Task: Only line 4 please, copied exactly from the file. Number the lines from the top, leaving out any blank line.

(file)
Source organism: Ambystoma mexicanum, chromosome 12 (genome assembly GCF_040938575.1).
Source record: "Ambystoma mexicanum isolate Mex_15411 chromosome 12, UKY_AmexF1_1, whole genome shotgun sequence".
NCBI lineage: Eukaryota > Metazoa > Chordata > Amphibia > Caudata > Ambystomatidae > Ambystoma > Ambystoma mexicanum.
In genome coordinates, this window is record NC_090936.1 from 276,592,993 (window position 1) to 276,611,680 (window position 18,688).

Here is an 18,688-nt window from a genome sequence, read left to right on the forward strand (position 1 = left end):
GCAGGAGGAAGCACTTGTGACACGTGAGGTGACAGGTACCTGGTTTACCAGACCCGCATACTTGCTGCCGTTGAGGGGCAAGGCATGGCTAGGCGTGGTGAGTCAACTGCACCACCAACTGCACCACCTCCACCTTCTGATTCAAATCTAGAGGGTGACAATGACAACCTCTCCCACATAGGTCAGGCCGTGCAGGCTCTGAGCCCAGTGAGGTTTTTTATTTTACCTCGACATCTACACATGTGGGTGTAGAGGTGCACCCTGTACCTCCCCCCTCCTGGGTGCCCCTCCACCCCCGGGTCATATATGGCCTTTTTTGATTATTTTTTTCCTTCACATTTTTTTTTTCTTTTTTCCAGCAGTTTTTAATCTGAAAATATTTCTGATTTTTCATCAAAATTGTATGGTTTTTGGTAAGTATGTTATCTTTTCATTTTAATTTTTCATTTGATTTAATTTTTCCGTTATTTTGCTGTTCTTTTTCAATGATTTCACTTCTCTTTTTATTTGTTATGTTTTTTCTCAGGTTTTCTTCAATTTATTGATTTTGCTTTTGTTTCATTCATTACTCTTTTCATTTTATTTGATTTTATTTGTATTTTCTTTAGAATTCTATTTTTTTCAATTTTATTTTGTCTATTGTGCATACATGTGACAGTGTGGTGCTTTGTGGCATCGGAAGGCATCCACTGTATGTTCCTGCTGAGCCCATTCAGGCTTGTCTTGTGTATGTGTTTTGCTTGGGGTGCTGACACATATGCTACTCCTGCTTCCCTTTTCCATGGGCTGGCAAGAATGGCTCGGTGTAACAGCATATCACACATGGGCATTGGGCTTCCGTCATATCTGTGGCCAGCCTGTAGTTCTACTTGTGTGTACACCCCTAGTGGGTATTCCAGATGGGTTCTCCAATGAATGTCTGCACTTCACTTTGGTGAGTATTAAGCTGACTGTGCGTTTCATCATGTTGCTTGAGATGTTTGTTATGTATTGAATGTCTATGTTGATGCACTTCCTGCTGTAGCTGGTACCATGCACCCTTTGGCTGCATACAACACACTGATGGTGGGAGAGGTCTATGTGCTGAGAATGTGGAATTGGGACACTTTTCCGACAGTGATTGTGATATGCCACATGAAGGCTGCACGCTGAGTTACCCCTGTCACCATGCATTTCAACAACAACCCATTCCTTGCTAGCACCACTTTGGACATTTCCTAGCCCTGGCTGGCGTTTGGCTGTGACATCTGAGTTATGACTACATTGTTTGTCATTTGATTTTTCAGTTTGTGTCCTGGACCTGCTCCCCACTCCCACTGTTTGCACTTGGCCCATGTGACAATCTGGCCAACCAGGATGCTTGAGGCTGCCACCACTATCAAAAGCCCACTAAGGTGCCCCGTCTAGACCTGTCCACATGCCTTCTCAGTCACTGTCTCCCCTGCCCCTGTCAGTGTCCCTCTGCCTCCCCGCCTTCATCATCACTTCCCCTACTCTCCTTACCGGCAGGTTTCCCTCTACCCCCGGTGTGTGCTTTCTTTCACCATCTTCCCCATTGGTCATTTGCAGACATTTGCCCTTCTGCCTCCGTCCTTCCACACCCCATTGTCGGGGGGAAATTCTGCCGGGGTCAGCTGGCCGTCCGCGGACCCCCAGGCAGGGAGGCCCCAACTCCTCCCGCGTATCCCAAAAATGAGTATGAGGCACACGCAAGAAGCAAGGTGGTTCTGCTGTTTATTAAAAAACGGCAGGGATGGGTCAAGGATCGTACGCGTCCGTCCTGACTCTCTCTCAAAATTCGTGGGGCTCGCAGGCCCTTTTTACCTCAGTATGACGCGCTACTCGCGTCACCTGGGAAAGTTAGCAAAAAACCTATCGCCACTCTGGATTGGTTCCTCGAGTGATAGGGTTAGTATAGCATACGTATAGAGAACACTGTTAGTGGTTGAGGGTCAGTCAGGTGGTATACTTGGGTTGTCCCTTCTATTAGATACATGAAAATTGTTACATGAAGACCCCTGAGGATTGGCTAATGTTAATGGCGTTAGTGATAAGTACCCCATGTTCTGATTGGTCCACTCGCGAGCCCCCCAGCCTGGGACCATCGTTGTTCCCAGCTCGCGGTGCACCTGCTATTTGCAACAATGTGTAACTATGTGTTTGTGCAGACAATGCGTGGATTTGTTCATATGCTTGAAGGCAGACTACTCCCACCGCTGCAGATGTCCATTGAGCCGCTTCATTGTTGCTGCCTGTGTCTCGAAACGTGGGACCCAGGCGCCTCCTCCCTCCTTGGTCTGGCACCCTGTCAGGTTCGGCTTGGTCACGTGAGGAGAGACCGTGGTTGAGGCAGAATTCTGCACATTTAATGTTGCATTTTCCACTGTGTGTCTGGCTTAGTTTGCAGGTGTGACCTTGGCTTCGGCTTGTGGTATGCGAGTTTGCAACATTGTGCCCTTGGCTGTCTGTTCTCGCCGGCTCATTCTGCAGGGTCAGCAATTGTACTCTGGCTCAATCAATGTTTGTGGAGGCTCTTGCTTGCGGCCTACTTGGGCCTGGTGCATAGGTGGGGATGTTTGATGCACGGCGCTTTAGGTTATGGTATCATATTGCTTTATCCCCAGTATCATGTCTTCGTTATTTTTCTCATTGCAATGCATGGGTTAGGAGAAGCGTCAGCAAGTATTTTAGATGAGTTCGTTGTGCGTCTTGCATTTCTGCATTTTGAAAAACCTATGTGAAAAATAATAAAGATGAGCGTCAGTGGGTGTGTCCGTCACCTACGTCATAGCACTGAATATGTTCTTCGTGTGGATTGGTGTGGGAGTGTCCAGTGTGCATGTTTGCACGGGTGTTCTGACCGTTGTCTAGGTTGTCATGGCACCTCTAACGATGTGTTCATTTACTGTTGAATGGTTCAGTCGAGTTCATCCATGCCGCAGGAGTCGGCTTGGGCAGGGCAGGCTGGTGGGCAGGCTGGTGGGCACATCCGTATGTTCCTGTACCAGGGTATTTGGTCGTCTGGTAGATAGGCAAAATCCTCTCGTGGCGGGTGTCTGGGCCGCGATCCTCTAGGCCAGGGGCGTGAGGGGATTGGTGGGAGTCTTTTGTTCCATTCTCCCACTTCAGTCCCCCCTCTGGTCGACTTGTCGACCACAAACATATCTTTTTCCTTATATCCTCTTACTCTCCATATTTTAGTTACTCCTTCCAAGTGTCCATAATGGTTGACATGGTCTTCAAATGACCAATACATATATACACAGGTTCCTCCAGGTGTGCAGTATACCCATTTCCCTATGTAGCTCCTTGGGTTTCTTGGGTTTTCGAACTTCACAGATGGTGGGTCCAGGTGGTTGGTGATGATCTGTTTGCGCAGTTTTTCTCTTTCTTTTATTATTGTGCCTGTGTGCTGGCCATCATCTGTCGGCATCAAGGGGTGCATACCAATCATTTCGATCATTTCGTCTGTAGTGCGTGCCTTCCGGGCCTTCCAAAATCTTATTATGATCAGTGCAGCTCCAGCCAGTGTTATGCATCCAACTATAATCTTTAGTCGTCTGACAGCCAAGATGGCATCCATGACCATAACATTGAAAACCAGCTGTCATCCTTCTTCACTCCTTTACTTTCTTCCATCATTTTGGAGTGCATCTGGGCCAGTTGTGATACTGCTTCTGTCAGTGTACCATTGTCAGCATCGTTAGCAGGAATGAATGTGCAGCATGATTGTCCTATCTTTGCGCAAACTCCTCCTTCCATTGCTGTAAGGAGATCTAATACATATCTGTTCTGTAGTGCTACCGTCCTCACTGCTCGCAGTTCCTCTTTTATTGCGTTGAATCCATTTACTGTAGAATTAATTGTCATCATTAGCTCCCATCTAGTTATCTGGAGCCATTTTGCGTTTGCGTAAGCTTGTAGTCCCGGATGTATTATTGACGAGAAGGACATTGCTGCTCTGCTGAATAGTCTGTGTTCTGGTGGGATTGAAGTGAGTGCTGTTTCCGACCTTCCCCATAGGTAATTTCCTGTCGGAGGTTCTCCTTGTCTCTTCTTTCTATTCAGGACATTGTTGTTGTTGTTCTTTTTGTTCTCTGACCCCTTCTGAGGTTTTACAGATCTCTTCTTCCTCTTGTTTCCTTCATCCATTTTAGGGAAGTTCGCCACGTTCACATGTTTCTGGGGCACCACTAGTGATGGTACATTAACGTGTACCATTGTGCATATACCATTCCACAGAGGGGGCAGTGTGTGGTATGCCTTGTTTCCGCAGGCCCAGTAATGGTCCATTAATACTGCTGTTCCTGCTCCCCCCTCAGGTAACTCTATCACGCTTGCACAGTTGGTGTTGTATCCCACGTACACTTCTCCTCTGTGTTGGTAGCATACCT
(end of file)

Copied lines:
In genome coordinates, this window is record NC_090936.1 from 276,592,993 (window position 1) to 276,611,680 (window position 18,688).